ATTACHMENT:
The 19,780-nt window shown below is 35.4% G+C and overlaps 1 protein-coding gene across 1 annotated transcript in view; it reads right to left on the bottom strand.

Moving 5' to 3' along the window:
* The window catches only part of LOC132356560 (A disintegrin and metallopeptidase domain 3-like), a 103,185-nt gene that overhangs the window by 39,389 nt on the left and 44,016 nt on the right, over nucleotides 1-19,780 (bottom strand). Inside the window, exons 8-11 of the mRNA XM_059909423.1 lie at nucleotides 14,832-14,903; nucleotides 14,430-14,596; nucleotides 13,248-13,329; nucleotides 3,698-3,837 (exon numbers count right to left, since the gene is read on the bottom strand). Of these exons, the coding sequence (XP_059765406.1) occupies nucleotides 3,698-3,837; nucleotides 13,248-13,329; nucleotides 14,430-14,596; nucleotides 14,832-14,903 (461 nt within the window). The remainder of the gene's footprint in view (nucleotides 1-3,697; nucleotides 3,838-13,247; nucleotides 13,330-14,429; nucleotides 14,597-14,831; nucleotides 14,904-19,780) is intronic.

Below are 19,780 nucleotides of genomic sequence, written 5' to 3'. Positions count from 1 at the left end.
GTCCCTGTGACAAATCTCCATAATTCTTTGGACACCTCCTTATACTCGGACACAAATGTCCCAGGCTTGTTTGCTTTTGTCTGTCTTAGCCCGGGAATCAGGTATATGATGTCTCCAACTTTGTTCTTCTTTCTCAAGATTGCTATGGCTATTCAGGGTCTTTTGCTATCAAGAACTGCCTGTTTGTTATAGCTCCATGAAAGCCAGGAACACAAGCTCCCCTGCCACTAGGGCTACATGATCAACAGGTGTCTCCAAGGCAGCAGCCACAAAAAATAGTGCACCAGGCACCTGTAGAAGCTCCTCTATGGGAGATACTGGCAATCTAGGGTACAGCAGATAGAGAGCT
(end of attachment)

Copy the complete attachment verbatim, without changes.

The 19,780-nt window shown below is 35.4% G+C and overlaps 1 protein-coding gene across 1 annotated transcript in view; it reads right to left on the bottom strand.

Moving 5' to 3' along the window:
* The window catches only part of LOC132356560 (A disintegrin and metallopeptidase domain 3-like), a 103,185-nt gene that overhangs the window by 39,389 nt on the left and 44,016 nt on the right, over nucleotides 1-19,780 (bottom strand). Inside the window, exons 8-11 of the mRNA XM_059909423.1 lie at nucleotides 14,832-14,903; nucleotides 14,430-14,596; nucleotides 13,248-13,329; nucleotides 3,698-3,837 (exon numbers count right to left, since the gene is read on the bottom strand). Of these exons, the coding sequence (XP_059765406.1) occupies nucleotides 3,698-3,837; nucleotides 13,248-13,329; nucleotides 14,430-14,596; nucleotides 14,832-14,903 (461 nt within the window). The remainder of the gene's footprint in view (nucleotides 1-3,697; nucleotides 3,838-13,247; nucleotides 13,330-14,429; nucleotides 14,597-14,831; nucleotides 14,904-19,780) is intronic.

Below are 19,780 nucleotides of genomic sequence, written 5' to 3'. Positions count from 1 at the left end.
GTCCCTGTGACAAATCTCCATAATTCTTTGGACACCTCCTTATACTCGGACACAAATGTCCCAGGCTTGTTTGCTTTTGTCTGTCTTAGCCCGGGAATCAGGTATATGATGTCTCCAACTTTGTTCTTCTTTCTCAAGATTGCTATGGCTATTCAGGGTCTTTTGCTATCAAGAACTGCCTGTTTGTTATAGCTCCATGAAAGCCAGGAACACAAGCTCCCCTGCCACTAGGGCTACATGATCAACAGGTGTCTCCAAGGCAGCAGCCACAAAAAATAGTGCACCAGGCACCTGTAGAAGCTCCTCTATGGGAGATACTGGCAATCTAGGGTACAGCAGATAGAGAGCT